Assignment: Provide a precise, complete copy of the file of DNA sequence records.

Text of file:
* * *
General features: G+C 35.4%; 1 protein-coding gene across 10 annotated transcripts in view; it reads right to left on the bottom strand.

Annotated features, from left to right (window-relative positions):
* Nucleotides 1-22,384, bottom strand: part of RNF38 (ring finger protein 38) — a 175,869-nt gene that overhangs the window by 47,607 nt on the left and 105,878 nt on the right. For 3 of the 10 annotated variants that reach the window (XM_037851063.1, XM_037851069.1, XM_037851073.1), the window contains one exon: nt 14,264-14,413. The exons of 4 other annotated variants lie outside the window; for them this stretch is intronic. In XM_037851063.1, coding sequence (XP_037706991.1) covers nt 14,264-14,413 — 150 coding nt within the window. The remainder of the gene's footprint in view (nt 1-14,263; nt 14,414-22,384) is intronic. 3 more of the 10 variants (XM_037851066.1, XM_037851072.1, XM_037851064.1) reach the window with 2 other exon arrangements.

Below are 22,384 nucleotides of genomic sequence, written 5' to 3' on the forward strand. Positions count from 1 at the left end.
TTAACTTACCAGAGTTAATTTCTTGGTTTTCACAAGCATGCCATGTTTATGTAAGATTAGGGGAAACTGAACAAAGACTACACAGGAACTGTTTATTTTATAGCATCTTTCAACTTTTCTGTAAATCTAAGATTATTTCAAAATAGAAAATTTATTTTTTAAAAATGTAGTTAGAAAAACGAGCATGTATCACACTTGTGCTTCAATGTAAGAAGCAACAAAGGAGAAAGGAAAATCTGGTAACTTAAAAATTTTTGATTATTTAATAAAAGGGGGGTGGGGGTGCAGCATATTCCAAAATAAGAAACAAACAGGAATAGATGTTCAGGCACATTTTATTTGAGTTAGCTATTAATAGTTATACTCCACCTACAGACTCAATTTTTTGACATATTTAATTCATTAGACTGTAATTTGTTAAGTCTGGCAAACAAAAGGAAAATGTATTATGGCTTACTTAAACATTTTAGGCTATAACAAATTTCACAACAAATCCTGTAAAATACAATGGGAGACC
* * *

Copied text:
General features: G+C 35.4%; 1 protein-coding gene across 10 annotated transcripts in view; it reads right to left on the bottom strand.

Annotated features, from left to right (window-relative positions):
* Nucleotides 1-22,384, bottom strand: part of RNF38 (ring finger protein 38) — a 175,869-nt gene that overhangs the window by 47,607 nt on the left and 105,878 nt on the right. For 3 of the 10 annotated variants that reach the window (XM_037851063.1, XM_037851069.1, XM_037851073.1), the window contains one exon: nt 14,264-14,413. The exons of 4 other annotated variants lie outside the window; for them this stretch is intronic. In XM_037851063.1, coding sequence (XP_037706991.1) covers nt 14,264-14,413 — 150 coding nt within the window. The remainder of the gene's footprint in view (nt 1-14,263; nt 14,414-22,384) is intronic. 3 more of the 10 variants (XM_037851066.1, XM_037851072.1, XM_037851064.1) reach the window with 2 other exon arrangements.

Below are 22,384 nucleotides of genomic sequence, written 5' to 3' on the forward strand. Positions count from 1 at the left end.
TTAACTTACCAGAGTTAATTTCTTGGTTTTCACAAGCATGCCATGTTTATGTAAGATTAGGGGAAACTGAACAAAGACTACACAGGAACTGTTTATTTTATAGCATCTTTCAACTTTTCTGTAAATCTAAGATTATTTCAAAATAGAAAATTTATTTTTTAAAAATGTAGTTAGAAAAACGAGCATGTATCACACTTGTGCTTCAATGTAAGAAGCAACAAAGGAGAAAGGAAAATCTGGTAACTTAAAAATTTTTGATTATTTAATAAAAGGGGGGTGGGGGTGCAGCATATTCCAAAATAAGAAACAAACAGGAATAGATGTTCAGGCACATTTTATTTGAGTTAGCTATTAATAGTTATACTCCACCTACAGACTCAATTTTTTGACATATTTAATTCATTAGACTGTAATTTGTTAAGTCTGGCAAACAAAAGGAAAATGTATTATGGCTTACTTAAACATTTTAGGCTATAACAAATTTCACAACAAATCCTGTAAAATACAATGGGAGACC